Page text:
General Electric Co. says arguments for more dredging in the Hudson River to speed its recovery from PCB contamination are "unsupported by sound evidence."
Boston-based GE made the assertion to the federal Environmental Protection Agency as the agency considers the effectiveness of the six-year, $1.7 billion cleanup.
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The EPA said in a review this summer that based on the data so far the cleanup will protect human health and the environment in the long term. Critics pushing for a broader cleanup argue that a large amount of PCB-contaminated sediment remains in the river.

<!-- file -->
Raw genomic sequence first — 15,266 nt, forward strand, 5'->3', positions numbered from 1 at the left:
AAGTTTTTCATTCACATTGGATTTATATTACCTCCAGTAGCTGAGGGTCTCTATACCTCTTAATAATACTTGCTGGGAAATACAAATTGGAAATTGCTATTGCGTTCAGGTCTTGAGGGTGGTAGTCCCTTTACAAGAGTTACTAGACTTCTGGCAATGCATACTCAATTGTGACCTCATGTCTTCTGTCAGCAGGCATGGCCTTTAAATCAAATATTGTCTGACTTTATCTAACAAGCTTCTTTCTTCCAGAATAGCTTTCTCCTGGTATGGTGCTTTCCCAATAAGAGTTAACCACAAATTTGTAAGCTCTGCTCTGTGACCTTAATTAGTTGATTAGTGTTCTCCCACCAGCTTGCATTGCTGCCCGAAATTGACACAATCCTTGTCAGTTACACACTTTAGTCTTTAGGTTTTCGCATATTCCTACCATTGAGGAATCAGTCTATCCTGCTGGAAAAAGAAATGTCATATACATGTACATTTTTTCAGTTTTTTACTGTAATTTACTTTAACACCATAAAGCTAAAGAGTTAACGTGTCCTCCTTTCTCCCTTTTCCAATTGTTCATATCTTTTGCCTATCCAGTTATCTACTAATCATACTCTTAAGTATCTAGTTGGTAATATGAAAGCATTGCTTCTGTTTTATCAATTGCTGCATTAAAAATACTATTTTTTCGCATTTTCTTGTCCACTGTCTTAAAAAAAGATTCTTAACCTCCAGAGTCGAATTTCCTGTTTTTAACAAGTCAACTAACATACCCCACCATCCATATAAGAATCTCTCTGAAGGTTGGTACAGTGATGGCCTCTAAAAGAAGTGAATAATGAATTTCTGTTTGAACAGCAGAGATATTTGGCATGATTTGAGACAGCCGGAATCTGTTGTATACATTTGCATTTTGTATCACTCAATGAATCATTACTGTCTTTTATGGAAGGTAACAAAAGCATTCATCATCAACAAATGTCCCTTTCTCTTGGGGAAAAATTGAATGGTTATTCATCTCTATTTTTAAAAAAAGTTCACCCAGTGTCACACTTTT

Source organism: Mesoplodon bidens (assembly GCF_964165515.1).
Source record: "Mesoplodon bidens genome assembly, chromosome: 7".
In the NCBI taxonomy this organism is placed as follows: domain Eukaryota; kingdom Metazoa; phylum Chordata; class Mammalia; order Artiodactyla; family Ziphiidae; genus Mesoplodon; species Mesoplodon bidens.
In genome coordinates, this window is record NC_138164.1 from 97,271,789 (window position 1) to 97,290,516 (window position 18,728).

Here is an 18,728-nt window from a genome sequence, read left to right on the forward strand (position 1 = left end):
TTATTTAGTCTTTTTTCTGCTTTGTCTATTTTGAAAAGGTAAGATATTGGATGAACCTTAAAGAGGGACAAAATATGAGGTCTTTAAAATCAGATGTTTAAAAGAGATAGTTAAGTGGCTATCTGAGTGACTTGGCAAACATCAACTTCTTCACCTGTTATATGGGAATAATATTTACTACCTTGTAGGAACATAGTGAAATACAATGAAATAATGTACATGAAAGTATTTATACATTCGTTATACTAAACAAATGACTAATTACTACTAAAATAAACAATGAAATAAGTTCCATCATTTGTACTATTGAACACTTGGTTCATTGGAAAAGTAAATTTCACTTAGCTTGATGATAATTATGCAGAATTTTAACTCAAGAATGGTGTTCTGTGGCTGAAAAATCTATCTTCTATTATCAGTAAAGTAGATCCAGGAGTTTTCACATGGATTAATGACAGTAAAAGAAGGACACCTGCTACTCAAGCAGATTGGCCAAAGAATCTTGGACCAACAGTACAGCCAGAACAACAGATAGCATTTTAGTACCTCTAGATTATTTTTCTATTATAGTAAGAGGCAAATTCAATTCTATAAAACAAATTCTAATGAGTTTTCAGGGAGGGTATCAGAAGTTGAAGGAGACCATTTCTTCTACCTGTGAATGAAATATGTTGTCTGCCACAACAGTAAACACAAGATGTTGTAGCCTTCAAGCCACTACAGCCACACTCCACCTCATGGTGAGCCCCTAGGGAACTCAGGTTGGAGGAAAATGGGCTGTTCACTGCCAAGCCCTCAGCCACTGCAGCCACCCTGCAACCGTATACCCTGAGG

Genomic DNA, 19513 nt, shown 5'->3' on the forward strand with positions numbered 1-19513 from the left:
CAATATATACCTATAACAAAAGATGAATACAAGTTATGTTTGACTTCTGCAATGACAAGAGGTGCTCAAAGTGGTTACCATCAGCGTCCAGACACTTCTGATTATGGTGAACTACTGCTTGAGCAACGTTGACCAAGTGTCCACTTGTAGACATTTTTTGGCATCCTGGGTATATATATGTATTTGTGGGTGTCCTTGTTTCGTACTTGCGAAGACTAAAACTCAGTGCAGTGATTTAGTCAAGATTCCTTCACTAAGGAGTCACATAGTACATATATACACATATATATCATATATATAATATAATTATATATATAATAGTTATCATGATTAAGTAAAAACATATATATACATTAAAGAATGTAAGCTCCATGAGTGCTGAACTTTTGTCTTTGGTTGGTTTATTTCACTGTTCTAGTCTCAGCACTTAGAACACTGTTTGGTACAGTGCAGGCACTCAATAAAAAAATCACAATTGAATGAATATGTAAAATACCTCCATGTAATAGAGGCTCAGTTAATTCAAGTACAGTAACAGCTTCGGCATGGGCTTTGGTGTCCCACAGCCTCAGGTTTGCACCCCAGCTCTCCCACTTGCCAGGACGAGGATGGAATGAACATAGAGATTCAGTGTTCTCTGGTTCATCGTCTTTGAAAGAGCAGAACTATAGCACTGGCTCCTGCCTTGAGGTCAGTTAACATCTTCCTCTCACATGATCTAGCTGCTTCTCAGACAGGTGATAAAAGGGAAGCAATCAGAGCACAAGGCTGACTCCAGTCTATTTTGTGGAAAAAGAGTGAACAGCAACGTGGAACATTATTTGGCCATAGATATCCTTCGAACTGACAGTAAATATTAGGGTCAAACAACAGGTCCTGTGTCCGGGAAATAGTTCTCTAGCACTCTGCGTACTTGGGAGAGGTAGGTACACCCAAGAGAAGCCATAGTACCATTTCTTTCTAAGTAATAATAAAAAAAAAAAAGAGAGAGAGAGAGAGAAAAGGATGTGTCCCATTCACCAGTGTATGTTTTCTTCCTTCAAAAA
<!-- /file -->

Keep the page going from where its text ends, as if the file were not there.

GE told the EPA in comments released Tuesday that the cleanup is functioning as expected and that dredging advocates rely on flawed data.
GE removed 2.75 million cubic yards (2.1 million cubic meters) of polychlorinated biphenyl-contaminated sediment from the upper Hudson.